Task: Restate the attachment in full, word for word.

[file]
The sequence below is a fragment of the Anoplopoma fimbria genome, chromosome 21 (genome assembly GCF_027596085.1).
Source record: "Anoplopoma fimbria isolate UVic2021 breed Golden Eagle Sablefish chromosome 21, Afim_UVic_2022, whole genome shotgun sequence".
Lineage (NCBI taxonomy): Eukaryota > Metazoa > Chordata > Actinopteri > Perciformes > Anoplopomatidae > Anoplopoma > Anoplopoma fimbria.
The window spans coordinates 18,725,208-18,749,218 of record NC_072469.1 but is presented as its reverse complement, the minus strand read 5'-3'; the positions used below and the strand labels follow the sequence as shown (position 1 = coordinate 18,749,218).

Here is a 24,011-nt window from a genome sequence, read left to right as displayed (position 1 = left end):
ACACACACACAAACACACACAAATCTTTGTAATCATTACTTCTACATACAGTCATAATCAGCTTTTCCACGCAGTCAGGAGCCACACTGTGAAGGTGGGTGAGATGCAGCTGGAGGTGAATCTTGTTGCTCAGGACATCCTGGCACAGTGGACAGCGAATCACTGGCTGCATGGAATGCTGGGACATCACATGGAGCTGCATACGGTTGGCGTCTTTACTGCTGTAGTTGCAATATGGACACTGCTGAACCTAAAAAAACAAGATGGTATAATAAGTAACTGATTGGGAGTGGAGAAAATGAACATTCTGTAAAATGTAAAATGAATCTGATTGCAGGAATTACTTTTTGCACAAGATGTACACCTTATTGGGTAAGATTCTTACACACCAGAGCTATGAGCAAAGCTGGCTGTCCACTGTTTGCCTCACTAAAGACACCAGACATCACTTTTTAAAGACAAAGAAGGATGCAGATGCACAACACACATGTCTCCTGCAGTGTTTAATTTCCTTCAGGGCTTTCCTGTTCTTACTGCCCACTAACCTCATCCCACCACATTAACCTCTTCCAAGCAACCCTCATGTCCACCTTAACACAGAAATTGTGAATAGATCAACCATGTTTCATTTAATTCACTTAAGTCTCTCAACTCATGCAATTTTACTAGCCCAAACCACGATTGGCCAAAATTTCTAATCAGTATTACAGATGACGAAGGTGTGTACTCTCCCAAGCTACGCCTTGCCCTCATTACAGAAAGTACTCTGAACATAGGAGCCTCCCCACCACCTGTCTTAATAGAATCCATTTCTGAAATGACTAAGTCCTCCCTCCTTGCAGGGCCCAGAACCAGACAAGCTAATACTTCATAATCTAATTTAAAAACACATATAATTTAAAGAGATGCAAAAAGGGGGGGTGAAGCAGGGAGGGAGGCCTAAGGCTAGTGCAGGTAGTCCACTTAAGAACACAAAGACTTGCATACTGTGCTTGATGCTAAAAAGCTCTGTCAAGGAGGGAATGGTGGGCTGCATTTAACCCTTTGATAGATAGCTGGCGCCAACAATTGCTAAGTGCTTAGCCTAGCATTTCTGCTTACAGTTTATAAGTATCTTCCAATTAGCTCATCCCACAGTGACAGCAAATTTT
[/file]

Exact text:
The sequence below is a fragment of the Anoplopoma fimbria genome, chromosome 21 (genome assembly GCF_027596085.1).
Source record: "Anoplopoma fimbria isolate UVic2021 breed Golden Eagle Sablefish chromosome 21, Afim_UVic_2022, whole genome shotgun sequence".
Lineage (NCBI taxonomy): Eukaryota > Metazoa > Chordata > Actinopteri > Perciformes > Anoplopomatidae > Anoplopoma > Anoplopoma fimbria.
The window spans coordinates 18,725,208-18,749,218 of record NC_072469.1 but is presented as its reverse complement, the minus strand read 5'-3'; the positions used below and the strand labels follow the sequence as shown (position 1 = coordinate 18,749,218).

Here is a 24,011-nt window from a genome sequence, read left to right as displayed (position 1 = left end):
ACACACACACAAACACACACAAATCTTTGTAATCATTACTTCTACATACAGTCATAATCAGCTTTTCCACGCAGTCAGGAGCCACACTGTGAAGGTGGGTGAGATGCAGCTGGAGGTGAATCTTGTTGCTCAGGACATCCTGGCACAGTGGACAGCGAATCACTGGCTGCATGGAATGCTGGGACATCACATGGAGCTGCATACGGTTGGCGTCTTTACTGCTGTAGTTGCAATATGGACACTGCTGAACCTAAAAAAACAAGATGGTATAATAAGTAACTGATTGGGAGTGGAGAAAATGAACATTCTGTAAAATGTAAAATGAATCTGATTGCAGGAATTACTTTTTGCACAAGATGTACACCTTATTGGGTAAGATTCTTACACACCAGAGCTATGAGCAAAGCTGGCTGTCCACTGTTTGCCTCACTAAAGACACCAGACATCACTTTTTAAAGACAAAGAAGGATGCAGATGCACAACACACATGTCTCCTGCAGTGTTTAATTTCCTTCAGGGCTTTCCTGTTCTTACTGCCCACTAACCTCATCCCACCACATTAACCTCTTCCAAGCAACCCTCATGTCCACCTTAACACAGAAATTGTGAATAGATCAACCATGTTTCATTTAATTCACTTAAGTCTCTCAACTCATGCAATTTTACTAGCCCAAACCACGATTGGCCAAAATTTCTAATCAGTATTACAGATGACGAAGGTGTGTACTCTCCCAAGCTACGCCTTGCCCTCATTACAGAAAGTACTCTGAACATAGGAGCCTCCCCACCACCTGTCTTAATAGAATCCATTTCTGAAATGACTAAGTCCTCCCTCCTTGCAGGGCCCAGAACCAGACAAGCTAATACTTCATAATCTAATTTAAAAACACATATAATTTAAAGAGATGCAAAAAGGGGGGGTGAAGCAGGGAGGGAGGCCTAAGGCTAGTGCAGGTAGTCCACTTAAGAACACAAAGACTTGCATACTGTGCTTGATGCTAAAAAGCTCTGTCAAGGAGGGAATGGTGGGCTGCATTTAACCCTTTGATAGATAGCTGGCGCCAACAATTGCTAAGTGCTTAGCCTAGCATTTCTGCTTACAGTTTATAAGTATCTTCCAATTAGCTCATCCCACAGTGACAGCAAATTTT